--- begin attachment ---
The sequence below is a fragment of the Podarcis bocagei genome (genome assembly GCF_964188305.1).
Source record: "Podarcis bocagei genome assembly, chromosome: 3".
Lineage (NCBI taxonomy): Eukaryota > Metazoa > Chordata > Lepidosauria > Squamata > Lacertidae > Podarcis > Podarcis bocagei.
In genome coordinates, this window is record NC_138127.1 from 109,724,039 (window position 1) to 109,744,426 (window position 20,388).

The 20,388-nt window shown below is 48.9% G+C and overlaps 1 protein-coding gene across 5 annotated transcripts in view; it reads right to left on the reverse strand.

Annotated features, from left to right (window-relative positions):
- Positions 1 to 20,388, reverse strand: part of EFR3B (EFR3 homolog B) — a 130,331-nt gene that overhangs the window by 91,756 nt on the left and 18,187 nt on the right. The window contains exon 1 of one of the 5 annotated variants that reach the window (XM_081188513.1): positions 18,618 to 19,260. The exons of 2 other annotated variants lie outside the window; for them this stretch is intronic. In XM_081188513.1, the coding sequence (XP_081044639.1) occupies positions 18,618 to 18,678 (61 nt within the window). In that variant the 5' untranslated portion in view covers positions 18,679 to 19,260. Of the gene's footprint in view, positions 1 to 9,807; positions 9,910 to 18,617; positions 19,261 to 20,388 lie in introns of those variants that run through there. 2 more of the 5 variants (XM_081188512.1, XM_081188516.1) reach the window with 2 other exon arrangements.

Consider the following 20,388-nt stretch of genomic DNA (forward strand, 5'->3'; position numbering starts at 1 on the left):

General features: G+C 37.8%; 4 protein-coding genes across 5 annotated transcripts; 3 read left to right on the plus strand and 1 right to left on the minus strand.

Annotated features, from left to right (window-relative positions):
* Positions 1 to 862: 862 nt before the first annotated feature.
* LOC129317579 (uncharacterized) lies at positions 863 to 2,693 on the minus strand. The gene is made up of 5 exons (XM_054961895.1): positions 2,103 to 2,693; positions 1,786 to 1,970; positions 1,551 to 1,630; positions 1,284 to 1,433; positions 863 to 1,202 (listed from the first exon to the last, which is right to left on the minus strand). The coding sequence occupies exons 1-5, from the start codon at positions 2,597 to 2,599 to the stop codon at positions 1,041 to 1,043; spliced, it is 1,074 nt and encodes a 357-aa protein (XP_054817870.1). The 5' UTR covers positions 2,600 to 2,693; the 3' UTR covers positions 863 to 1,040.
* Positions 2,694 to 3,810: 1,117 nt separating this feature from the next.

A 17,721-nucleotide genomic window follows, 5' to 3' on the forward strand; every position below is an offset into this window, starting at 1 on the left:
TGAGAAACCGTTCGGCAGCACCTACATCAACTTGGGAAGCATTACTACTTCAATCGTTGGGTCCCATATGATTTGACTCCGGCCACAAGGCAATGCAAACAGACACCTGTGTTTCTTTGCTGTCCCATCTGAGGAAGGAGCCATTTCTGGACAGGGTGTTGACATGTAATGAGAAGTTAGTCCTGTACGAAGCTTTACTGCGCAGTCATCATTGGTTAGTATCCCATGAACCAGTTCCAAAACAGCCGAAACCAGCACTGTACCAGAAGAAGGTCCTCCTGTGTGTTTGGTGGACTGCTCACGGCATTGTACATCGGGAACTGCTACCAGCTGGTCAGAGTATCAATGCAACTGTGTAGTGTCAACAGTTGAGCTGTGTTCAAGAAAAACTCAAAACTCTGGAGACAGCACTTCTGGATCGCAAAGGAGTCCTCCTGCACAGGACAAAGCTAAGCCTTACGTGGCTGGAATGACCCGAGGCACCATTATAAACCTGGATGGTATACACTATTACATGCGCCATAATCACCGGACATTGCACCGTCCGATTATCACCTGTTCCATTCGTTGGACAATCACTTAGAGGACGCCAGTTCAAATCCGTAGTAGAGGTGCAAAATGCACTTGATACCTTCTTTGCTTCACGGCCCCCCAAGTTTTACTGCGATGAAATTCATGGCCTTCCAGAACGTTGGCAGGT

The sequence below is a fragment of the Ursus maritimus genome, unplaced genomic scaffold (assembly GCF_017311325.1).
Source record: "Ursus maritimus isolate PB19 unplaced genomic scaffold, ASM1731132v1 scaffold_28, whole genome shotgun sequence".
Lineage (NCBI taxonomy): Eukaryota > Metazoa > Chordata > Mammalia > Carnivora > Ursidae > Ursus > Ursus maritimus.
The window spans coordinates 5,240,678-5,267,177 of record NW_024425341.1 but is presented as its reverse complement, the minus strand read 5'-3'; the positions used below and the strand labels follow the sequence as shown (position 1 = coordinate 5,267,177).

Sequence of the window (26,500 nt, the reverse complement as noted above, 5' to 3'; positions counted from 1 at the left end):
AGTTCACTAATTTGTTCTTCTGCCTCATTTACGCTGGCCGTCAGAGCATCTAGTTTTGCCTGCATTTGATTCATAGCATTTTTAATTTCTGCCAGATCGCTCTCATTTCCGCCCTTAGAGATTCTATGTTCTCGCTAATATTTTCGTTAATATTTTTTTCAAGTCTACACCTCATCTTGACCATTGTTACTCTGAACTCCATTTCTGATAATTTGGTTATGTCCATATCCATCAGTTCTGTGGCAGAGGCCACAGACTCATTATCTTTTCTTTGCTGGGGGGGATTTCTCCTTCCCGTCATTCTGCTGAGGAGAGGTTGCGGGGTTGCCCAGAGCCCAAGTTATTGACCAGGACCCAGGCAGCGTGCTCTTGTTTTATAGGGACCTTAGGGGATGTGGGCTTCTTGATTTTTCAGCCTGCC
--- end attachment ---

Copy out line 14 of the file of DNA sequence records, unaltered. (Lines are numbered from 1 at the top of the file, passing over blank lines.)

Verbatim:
A 17,721-nucleotide genomic window follows, 5' to 3' on the forward strand; every position below is an offset into this window, starting at 1 on the left: